Tag Archives: Aliens

Fright Club: Celebrating Bill Paxton

Film lost one of the great character actors earlier this year. Bill Paxton – forever reliable, always memorable, often quotable – died in February at the age of 61.

Gone far, far too soon, he’s the horror icon-of-sorts we pay tribute to today. The man made a lot of films, many of them horror: The Colony, Impulse, Future Shock, Club Dread, Deadly Lessons, Mortuary. Sure, these are bad movies, but that doesn’t mean they aren’t enjoyable.

We want to spend most of our time with the horror films that are really worth seeing. Three of them are even quite good!

5. Night Warning (1982)

Here’s a weird one. And convoluted, too. Orphaned Billy (Jimmy McNichol) lives with his horny Aunt (Susan Tyrrell), plays basketball, and necks with his girlfriend Julia (Julia Duffy). Aunt Cheryl kills the TV repairman, claiming he was trying to rape her. When police realize the TV repairman was actually the longtime lover of Billy’s basketball coach, an evenhanded treatment of homophobia arises – surprising, given the time period. Not that it’s the point of the film, but it is the biggest surprise.

No one is really trying to unravel the murder mysteries piling up here. Aunt Cheryl is too busy trying to keep Billy to herself while small town cop Joe Carlson (go-to bigoted cop figure throughout the 70s and 80s, Bo Svenson) just wants to know whether or not Billy’s gay.

You know who else does? Billy’s on-the-court nemesis Eddie (Paxton).

This is very definitely a low budget, early Eighties horror flick. Don’t get your hopes up. But it is such a peculiar movie. Susan Tyrrell is fascinatingly unhinged and so, so creepy that you cannot look away, and if you’re up for one hot mess of a movie, this is an especially absorbing time waster.

4. Brain Dead (1990)

What?! Bill Paxton AND Bill Pullman – is this some kind of lottery jackpot?

No, the two Bills co-starred as a good guy doctor and a sleazy corporate monster. Guess who plays which.

Paxton – working the gap-toothed smirk – needs his old pal Rex (Pullman) to use his skills as a brain surgeon to extract some info from an old colleague, played by Bud Cort. (Bud Cort?! This cast is like a precious gift.)

The film becomes one of those “descent into madness” horrors where the character isn’t sure whether he’s the doctor or the madman. The writing is weak and the direction laughable, but there truly is something going on her. Who knows why Pullman, Paxton or Cort all agreed to this gig. By 1990, all three of them could have done better. But they did this, God bless ‘em, and it is weirdly worth a viewing.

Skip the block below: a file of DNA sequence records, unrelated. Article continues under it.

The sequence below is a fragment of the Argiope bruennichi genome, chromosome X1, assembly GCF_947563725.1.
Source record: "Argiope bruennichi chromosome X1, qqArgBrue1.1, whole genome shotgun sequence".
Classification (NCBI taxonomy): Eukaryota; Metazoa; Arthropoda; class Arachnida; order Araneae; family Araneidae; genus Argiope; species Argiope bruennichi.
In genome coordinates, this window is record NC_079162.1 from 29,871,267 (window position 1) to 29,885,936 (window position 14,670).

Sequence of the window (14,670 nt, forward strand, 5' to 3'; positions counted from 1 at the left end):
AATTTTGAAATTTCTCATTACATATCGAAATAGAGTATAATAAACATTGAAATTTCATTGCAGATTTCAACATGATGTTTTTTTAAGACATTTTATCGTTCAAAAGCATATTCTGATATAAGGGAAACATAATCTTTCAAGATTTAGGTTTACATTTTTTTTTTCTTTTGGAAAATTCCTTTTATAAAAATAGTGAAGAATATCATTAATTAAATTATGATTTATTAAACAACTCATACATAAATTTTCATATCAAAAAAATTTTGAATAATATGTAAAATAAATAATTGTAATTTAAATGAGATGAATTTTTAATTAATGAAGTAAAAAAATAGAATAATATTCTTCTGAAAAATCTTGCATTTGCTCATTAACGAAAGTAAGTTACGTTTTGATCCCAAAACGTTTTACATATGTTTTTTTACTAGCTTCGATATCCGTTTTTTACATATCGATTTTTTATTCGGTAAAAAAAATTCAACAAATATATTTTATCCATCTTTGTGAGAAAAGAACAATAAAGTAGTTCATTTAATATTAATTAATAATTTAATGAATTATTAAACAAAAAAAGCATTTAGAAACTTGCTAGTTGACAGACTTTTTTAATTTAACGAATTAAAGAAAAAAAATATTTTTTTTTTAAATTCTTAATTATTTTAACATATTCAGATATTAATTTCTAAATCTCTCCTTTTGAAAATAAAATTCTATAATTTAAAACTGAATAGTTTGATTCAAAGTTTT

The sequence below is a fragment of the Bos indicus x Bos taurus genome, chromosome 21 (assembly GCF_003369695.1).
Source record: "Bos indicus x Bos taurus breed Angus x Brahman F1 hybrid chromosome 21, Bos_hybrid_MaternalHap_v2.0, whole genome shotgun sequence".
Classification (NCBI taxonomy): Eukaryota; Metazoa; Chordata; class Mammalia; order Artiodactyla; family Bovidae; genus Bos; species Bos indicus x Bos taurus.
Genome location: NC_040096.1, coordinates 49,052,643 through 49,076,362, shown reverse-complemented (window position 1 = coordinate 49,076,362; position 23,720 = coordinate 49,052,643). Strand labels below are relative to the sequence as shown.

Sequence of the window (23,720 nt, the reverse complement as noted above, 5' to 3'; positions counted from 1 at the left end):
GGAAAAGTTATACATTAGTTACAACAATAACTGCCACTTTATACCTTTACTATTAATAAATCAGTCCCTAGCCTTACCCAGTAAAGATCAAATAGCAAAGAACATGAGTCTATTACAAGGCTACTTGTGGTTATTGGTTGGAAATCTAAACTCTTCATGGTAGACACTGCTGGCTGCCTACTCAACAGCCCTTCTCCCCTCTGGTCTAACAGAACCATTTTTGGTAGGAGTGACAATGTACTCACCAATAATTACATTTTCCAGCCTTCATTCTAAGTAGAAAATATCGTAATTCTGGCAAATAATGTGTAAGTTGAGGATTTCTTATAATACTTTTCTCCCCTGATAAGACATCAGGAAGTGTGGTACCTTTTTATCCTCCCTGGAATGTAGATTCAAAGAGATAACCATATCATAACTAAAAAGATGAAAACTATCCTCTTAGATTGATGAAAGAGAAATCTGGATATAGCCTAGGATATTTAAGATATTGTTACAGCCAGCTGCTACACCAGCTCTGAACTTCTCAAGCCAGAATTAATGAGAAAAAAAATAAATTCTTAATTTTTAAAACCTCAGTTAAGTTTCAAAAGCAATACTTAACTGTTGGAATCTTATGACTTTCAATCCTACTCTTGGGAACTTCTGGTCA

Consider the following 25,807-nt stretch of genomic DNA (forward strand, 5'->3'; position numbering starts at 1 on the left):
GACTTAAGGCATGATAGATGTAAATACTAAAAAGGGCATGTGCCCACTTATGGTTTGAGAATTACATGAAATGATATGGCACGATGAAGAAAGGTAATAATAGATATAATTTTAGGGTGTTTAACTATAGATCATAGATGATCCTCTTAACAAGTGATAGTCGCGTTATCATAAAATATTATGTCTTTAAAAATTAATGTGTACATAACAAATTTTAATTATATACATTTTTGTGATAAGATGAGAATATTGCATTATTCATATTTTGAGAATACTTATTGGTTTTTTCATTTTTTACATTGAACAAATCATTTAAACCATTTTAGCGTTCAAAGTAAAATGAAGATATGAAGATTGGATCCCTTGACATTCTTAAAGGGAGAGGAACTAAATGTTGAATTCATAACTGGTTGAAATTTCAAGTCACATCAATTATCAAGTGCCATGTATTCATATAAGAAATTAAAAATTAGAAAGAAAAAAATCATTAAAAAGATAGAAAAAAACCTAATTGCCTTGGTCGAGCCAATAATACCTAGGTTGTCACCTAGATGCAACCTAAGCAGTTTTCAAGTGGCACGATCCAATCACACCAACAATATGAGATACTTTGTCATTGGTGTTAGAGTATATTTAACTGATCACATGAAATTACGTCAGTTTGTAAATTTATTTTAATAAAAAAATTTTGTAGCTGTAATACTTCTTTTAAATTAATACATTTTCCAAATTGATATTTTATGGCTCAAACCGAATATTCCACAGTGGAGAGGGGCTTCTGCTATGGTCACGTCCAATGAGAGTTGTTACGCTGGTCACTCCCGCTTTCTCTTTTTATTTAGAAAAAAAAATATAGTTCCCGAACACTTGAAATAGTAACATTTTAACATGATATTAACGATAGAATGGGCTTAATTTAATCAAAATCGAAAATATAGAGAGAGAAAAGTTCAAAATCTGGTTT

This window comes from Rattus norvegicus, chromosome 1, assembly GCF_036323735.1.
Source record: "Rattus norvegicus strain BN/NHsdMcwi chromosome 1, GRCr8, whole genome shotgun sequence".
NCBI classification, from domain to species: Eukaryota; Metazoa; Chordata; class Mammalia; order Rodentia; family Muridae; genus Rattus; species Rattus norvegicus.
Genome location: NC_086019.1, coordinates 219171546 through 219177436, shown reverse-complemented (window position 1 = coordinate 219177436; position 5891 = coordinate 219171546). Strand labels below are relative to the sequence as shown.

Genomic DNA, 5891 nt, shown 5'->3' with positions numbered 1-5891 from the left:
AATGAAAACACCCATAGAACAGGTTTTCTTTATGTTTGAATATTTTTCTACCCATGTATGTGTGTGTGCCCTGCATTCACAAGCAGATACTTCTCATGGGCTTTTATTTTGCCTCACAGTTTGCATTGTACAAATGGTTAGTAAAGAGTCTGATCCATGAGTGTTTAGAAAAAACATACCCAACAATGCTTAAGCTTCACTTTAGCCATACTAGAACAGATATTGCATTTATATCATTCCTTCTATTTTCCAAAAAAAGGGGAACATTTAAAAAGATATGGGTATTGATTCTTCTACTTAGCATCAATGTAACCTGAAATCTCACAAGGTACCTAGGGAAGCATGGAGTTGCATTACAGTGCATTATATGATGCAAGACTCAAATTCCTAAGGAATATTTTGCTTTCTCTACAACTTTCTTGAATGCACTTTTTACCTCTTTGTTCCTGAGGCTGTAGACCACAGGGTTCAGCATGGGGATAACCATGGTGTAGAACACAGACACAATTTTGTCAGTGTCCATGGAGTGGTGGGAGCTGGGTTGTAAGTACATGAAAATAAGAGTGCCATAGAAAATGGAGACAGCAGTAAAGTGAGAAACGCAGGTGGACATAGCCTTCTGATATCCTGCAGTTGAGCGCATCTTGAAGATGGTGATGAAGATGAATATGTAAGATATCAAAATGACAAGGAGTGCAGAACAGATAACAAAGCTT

3. Near Dark (1987)

Back in ’87, future Oscar winner Kathryn Bigelow brought a new take on a familiar theme to the screen. A mixture of vampire and western tropes, Near Dark succeeds mostly on the charisma of the cast.

The always welcome Lance Henricksen is campy fun as the badass leader of a vampire family, while the beguiling Mae (Jenny Wright) – nomadic white trash vampire beauty – draws you in with a performance that’s vulnerable and slightly menacing.

The most fun, though, is Bill Paxton as the truest psychopath among the group looking to initiate a new member. All the film’s minor flaws are forgotten when you can watch an unhinged Paxton terrorize a barful of rednecks. Woo hoo!

2. Frailty (2001)

Director Paxton stars as a widowed country dad awakened one night with an epiphany. He understands now that he and his sons have been called by God to kill demons.

Frailty manages to subvert every horror film expectation by playing right into them.

Brent Hanley’s sly screenplay evokes such nostalgic familiarity – down to a Dukes of Hazzard reference – and Paxton’s direction makes you feel entirely comfortable in these common surroundings. Then the two of them upend everything – repeatedly – until it’s as if they’ve challenged your expectations, biases, and your own childhood to boot.

Paxton crafts a morbidly compelling tale free from irony, sarcasm, or judgment and full of darkly sympathetic characters. It’s a surprisingly strong feature directorial debut from a guy who once played a giant talking turd.

1. Aliens (1986)

Stop your grinnin’ and drop your linen.

Of all Paxton’s unforgettable roles, his Private Hudson has to be the favorite. Better than Weird Science’s Chet, that talking pile of shit, better than the skeevy Simon from True Lies, better even than the punk who’s stripped naked by Arnold Schwarzenegger in Terminator.

Paxton takes a character that could have been a formulaic Marine ready for the monster’s picking and turned him into an interesting, memorable character. He’s the guy you quote, he’s the guy who made you laugh, he’s the guy who kept your attention.

He’s the guy we will miss.

Game over, man.

Countdown: Movies You Can’t Turn Off

As we sat and watched Jaws for the 400th time last weekend, we laughed about all the movies that – when we find them on TV, no matter where in the film we switch on – we are compelled to watch to the end. It’s 11:30 pm and we stumble upon the opening diner sequence from Pulp Fiction? It looks like we’ll be up til 1:30 today. We’ve pulled together the list of films we cannot turn off when we find them on TV. What’d we miss?

Jaws (1975)

This is the top one for us. George, in particular, has seen this movie dozens and dozens of times. It’s an absolute marvel, and while every watching of course brings back memories, there truly is something new to notice every time you see Jaws. Spielberg’s raw talent, for example. Or John Williams’s pitch-perfect score. Jaws is always thrilling, always scary, always amazing.


Pulp Fiction (1994)

It’s a masterpiece that sucks you in no matter when you turn it on because every scene is a work of utter genius. Every character is as cool as can be, every exchange is more fun to watch than anything else you’re going to find on TV, and it’s the kind of movie absolutely no one ever really made before or since. There is nothing quite like Pulp Fiction, which is why you should watch it at every opportunity.


Die Hard (1988)

This is George’s favorite movie of all time, so it kind of goes without saying that it stays on if we come across it. And why not? The iconic Eighties game changer altered the course of action movies with its wiseass underdog, confined terror and magnificent Euro-trash villains. Not enough can be said for the smarmy brilliance of Alan Rickman, and watching Bruce Willis at the top of his game is always fun, too.

The Silence of the Lambs (1991)